Lazy Sunday # 513 Tattad Tattad

All week long I've struggled with what I wanted to write this week. The winning of an Oscar by an old pal and creative partner had me leaning in that direction.

Tonight's pending Canadian Screen awards seemed worthy of mention.

And in the midst of it all was International Women's Day and there are few guys who love women as much as I do. Heck, half my career was founded on cleavage.

Therefore -- lots of things worth celebrating in the best sense of that word.

But then I noticed a trend that I've been aware of for pretty much all of my life in Canada. We have trouble truly celebrating significant moments here -- with real Joy.

I don't mean that we don't know how to party or share a lot of laughs, because we're spectacular at that. But somehow, when it comes to really embracing the inspiring moments, we tend to go in a different direction.

The very day J. Miles Dale and his talented gang of Canadian creatives snagged the Best Picture Oscar for their beautifully made and spiritually uplifting film "The Shape of Water", the CBC was working hard to tarnish the achievement by insisting the film didn't really understand the disabled.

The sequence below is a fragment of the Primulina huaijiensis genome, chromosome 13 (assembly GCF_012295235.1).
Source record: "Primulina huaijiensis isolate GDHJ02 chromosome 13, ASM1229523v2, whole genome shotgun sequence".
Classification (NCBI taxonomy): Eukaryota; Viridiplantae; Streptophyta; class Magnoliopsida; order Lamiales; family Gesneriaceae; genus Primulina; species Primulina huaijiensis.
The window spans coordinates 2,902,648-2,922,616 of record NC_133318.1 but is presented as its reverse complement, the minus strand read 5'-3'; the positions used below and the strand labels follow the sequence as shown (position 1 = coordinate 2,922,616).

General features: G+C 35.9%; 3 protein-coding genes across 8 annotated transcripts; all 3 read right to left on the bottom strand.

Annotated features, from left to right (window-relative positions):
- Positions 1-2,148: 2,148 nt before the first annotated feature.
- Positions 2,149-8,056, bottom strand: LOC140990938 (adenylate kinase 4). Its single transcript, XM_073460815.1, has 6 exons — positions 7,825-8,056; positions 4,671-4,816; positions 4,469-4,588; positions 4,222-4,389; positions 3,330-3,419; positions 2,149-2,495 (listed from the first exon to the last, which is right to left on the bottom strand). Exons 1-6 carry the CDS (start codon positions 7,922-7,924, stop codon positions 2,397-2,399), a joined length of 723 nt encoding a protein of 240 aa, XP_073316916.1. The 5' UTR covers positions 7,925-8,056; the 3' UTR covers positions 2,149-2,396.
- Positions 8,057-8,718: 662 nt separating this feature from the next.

Meanwhile, virtually every nominee in the feature category of the Canadian Screen Awards can be described as dour, depressing or at best -- heartbreaking. Nothing that encourages people to line up at the box-office and lay down some hard earned cash for an evening's entertainment.

Meanwhile, International Women's Day was marked by Canadian film execs eulogizing the career of Telefilm Exec Carolle Brabant for revolutionizing how Canadian film success is measured -- meaning she stopped equating it with entertaining audiences or earning money.

In other words, they were appreciative of her adding additional years to their inability to actually reach an audience.

Now, trust me, I know that financial success isn't everything in the world of film and that celebrity is shallow and fleeting. But to quote writer Mickey Spillane -- "I have no fans. You know what I got, Customers".

Customers are what "The Shape of Water" will have for generations. Few, if any, of whom will ever catch one of tonight's Canadian Screen Awards nominees unless they're afflicted with insomnia and watching TMN at 3 o'clock in the morning.

Other nations celebrate the joy their cinema inspires in its people. Those sappy montages from the Oscars are one example. For another, search Youtube for clips from the Bollywood Film Fare awards which fill stadium sized arenas with rabid movie lovers.

Therefore, I offer the following lesson in learning how to find the joy in making films your country can embrace. It's a musical number from the Bollywood hit "Goliyon Ki Rasleela Ram-leela" basically "Romeo and Juliet" in Hindi.

It also allows women still celebrating International Women's Day the opportunity to shake their booties and objectify a guy for a change.